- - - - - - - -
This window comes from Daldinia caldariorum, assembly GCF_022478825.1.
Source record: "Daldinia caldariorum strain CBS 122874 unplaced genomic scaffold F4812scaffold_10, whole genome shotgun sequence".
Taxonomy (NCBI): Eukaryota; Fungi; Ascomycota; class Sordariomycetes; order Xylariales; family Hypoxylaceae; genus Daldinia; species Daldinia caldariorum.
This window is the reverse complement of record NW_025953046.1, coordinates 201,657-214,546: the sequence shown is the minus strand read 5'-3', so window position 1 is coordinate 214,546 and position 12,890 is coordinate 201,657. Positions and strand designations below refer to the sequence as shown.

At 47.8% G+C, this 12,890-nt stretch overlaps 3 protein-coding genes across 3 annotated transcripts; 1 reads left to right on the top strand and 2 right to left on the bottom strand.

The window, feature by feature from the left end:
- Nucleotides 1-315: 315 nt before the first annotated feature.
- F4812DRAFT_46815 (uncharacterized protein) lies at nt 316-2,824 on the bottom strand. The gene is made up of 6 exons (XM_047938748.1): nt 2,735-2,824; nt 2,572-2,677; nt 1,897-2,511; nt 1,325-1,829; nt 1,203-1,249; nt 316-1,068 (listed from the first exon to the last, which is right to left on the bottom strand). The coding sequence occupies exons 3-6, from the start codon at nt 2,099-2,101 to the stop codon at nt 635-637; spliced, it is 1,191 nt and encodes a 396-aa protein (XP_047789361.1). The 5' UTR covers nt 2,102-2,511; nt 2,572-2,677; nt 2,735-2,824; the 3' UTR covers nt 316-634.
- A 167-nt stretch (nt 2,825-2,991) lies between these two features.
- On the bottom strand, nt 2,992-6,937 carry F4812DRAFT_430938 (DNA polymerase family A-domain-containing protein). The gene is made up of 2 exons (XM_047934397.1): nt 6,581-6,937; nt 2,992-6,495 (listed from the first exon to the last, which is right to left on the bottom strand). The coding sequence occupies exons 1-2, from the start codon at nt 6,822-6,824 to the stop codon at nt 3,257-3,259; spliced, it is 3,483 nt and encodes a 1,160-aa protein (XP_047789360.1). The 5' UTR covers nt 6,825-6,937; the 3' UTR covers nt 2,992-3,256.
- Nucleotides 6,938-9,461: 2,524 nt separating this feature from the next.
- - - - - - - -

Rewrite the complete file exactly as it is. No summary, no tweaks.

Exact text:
This window comes from Daldinia caldariorum, assembly GCF_022478825.1.
Source record: "Daldinia caldariorum strain CBS 122874 unplaced genomic scaffold F4812scaffold_10, whole genome shotgun sequence".
Taxonomy (NCBI): Eukaryota; Fungi; Ascomycota; class Sordariomycetes; order Xylariales; family Hypoxylaceae; genus Daldinia; species Daldinia caldariorum.
This window is the reverse complement of record NW_025953046.1, coordinates 201,657-214,546: the sequence shown is the minus strand read 5'-3', so window position 1 is coordinate 214,546 and position 12,890 is coordinate 201,657. Positions and strand designations below refer to the sequence as shown.

At 47.8% G+C, this 12,890-nt stretch overlaps 3 protein-coding genes across 3 annotated transcripts; 1 reads left to right on the top strand and 2 right to left on the bottom strand.

The window, feature by feature from the left end:
- Nucleotides 1-315: 315 nt before the first annotated feature.
- F4812DRAFT_46815 (uncharacterized protein) lies at nt 316-2,824 on the bottom strand. The gene is made up of 6 exons (XM_047938748.1): nt 2,735-2,824; nt 2,572-2,677; nt 1,897-2,511; nt 1,325-1,829; nt 1,203-1,249; nt 316-1,068 (listed from the first exon to the last, which is right to left on the bottom strand). The coding sequence occupies exons 3-6, from the start codon at nt 2,099-2,101 to the stop codon at nt 635-637; spliced, it is 1,191 nt and encodes a 396-aa protein (XP_047789361.1). The 5' UTR covers nt 2,102-2,511; nt 2,572-2,677; nt 2,735-2,824; the 3' UTR covers nt 316-634.
- A 167-nt stretch (nt 2,825-2,991) lies between these two features.
- On the bottom strand, nt 2,992-6,937 carry F4812DRAFT_430938 (DNA polymerase family A-domain-containing protein). The gene is made up of 2 exons (XM_047934397.1): nt 6,581-6,937; nt 2,992-6,495 (listed from the first exon to the last, which is right to left on the bottom strand). The coding sequence occupies exons 1-2, from the start codon at nt 6,822-6,824 to the stop codon at nt 3,257-3,259; spliced, it is 3,483 nt and encodes a 1,160-aa protein (XP_047789360.1). The 5' UTR covers nt 6,825-6,937; the 3' UTR covers nt 2,992-3,256.
- Nucleotides 6,938-9,461: 2,524 nt separating this feature from the next.